In a shocking turn of events on Wednesday, the Department of Health and Human Services announced the purchase of Amgen’s anti-radiation drug Nplate to the tune of $290 million. President Putin’s threats of Armageddon, it seems, have finally begun to take their toll.
America is not the only country taking Russia’s threats seriously. Ukraine and other neighboring countries such as Poland have also begun to dish out iodine tablets in the wake of the continued attacks around the Zaporizhzhia nuclear power plant. Amgen’s Nplate drug, however, is a ‘magic potion’ that promises to reduce the impact of nuclear contamination on the body.
This is not a test: preparing for nuclear war
“As part of long-standing, ongoing efforts to be better prepared to save lives following radiological and nuclear emergencies, the U.S. Department of Health and Human Services is purchasing a supply of the drug Nplate from Amgen USA Inc,” it was said. “Nplate is approved to treat blood cell injuries that accompany acute radiation syndrome (ARS) in adult and pediatric patients.”
This is the announcement the U.S. Department of Health and Human Services made on October 4th in preparation for a possible nuclear threat. It comes, however, upon the heels of America’s threat of “catastrophic consequences” should Russia’s President proceed upon an irreversible course.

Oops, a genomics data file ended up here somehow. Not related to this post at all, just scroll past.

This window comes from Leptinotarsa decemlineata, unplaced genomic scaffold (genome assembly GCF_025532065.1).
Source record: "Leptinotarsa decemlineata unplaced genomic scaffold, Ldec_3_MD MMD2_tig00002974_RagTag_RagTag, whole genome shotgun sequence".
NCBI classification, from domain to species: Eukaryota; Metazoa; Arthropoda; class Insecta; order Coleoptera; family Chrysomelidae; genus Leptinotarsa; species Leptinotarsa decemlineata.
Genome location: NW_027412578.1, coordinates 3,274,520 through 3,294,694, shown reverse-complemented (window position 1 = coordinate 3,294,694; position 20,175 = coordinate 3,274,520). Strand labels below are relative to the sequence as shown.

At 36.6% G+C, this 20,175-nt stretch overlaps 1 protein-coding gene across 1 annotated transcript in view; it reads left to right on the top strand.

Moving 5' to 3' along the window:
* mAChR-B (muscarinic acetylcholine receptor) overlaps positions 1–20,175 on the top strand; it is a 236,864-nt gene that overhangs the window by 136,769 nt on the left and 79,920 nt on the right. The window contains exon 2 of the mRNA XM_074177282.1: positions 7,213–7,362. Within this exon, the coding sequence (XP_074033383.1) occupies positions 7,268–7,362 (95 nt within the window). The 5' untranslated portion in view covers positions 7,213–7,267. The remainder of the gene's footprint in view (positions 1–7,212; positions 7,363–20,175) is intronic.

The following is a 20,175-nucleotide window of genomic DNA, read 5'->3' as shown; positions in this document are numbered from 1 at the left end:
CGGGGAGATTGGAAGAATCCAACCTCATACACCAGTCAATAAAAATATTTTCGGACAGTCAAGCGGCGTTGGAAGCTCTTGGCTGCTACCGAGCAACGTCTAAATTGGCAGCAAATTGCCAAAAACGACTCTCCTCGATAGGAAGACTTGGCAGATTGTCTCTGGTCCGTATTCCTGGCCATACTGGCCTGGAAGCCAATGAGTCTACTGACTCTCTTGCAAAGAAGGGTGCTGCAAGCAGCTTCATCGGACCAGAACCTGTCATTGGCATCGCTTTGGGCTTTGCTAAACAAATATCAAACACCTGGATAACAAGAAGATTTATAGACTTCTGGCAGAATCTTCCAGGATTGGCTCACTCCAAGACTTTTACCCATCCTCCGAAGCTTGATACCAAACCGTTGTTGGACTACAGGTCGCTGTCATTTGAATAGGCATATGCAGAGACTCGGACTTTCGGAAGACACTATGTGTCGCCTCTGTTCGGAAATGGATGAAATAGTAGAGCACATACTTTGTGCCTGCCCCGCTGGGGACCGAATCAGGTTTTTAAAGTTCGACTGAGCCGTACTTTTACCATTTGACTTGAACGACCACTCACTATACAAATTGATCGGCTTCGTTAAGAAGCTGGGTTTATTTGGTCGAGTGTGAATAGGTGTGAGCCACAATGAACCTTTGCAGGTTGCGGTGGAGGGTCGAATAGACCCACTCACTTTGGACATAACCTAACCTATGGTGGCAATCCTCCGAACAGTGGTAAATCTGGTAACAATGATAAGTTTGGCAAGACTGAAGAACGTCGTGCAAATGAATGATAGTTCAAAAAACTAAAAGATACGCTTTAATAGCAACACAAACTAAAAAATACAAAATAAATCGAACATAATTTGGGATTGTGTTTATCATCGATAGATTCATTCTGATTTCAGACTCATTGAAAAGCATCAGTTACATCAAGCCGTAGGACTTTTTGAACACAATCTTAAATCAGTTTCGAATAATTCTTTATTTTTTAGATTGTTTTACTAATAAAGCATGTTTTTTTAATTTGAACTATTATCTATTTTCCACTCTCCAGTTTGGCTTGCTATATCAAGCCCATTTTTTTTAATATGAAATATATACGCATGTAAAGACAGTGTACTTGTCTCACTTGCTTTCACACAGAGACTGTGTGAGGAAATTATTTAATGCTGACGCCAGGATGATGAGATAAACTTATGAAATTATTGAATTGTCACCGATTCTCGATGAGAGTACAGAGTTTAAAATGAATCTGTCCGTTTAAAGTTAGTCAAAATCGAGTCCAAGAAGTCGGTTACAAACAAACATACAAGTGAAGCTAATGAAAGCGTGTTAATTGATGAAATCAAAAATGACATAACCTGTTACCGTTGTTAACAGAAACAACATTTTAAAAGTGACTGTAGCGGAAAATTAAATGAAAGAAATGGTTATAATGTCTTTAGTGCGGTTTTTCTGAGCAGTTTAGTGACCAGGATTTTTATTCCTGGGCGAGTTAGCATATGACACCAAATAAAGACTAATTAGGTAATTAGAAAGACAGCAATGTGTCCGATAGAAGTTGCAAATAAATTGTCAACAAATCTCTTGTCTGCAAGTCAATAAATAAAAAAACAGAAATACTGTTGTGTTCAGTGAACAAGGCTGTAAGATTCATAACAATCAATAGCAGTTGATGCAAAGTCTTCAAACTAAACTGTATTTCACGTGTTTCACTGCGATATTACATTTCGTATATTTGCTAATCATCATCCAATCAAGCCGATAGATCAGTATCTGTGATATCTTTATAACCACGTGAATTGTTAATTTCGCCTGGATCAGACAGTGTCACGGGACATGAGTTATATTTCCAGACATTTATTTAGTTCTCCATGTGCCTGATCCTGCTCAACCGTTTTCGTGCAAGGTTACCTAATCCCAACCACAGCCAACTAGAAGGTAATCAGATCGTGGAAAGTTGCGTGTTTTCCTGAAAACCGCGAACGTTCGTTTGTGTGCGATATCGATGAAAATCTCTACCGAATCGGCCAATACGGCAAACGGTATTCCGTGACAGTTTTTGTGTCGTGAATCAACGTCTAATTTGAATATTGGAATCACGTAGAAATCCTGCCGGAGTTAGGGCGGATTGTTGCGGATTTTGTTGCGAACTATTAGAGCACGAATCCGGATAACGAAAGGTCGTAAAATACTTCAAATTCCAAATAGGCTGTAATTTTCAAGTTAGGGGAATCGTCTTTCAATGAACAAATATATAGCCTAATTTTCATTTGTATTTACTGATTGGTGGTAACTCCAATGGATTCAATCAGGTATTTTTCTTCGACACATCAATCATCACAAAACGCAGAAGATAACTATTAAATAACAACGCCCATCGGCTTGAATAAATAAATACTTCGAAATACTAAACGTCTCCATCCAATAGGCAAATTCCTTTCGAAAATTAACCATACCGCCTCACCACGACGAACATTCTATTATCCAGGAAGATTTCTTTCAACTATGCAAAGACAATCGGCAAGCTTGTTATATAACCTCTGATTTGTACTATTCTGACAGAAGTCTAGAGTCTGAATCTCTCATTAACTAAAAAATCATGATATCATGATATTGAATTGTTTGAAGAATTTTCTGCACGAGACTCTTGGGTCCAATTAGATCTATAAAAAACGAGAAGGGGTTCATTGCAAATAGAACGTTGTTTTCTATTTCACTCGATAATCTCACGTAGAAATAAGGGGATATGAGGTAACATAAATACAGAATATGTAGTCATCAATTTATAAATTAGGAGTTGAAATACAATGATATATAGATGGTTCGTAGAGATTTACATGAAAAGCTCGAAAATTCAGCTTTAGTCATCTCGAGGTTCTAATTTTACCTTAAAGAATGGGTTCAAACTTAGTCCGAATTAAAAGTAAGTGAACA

Amgen’s drug Nplate is a drug typically used to treat radiological and nuclear emergencies. The company based in Thousand Oaks, California did not create it alone, however. They worked together with the Biomedical Advanced Research and Development Authority (BARDA) and the National Institute of Allergy and Infections Diseases. More recently, it played a major role in the acquisition of the COVID-19 vaccine during the pandemic.
It is BARDA that has taken the initiative to purchase the drug using the authority it was granted under the 2004 Project Bioshield Act. The purpose is to protect U.S. citizens from ARS, which can get to and destroy human organs in seconds. Moreover, Nplate reduces effects, such as bleeding, following exposure to radiation.
“This is the Enemy. Not the Russians, Not the Americans”
Considering the cost of nuclear war is human life, a motto on an anti-nuclear war poster depicting a nuclear explosion appropriately announces that: “This is the Enemy. Not the Russians. Not the Americans.” For this reason, the mission of organizations such as MEDACT, a merger of two groups, is to speak out against war. MEDACT was established in 1992 when two organizations, the Medical Campaign Against Nuclear Weapons (MCANW), and the Medical Association for the Prevention of War (MAPW), decided to merge.
Thus, whilst President Putin and his generals may seem concerned, the USA and its allies are shoring up for the unimaginable—the actual possibility of nuclear war.
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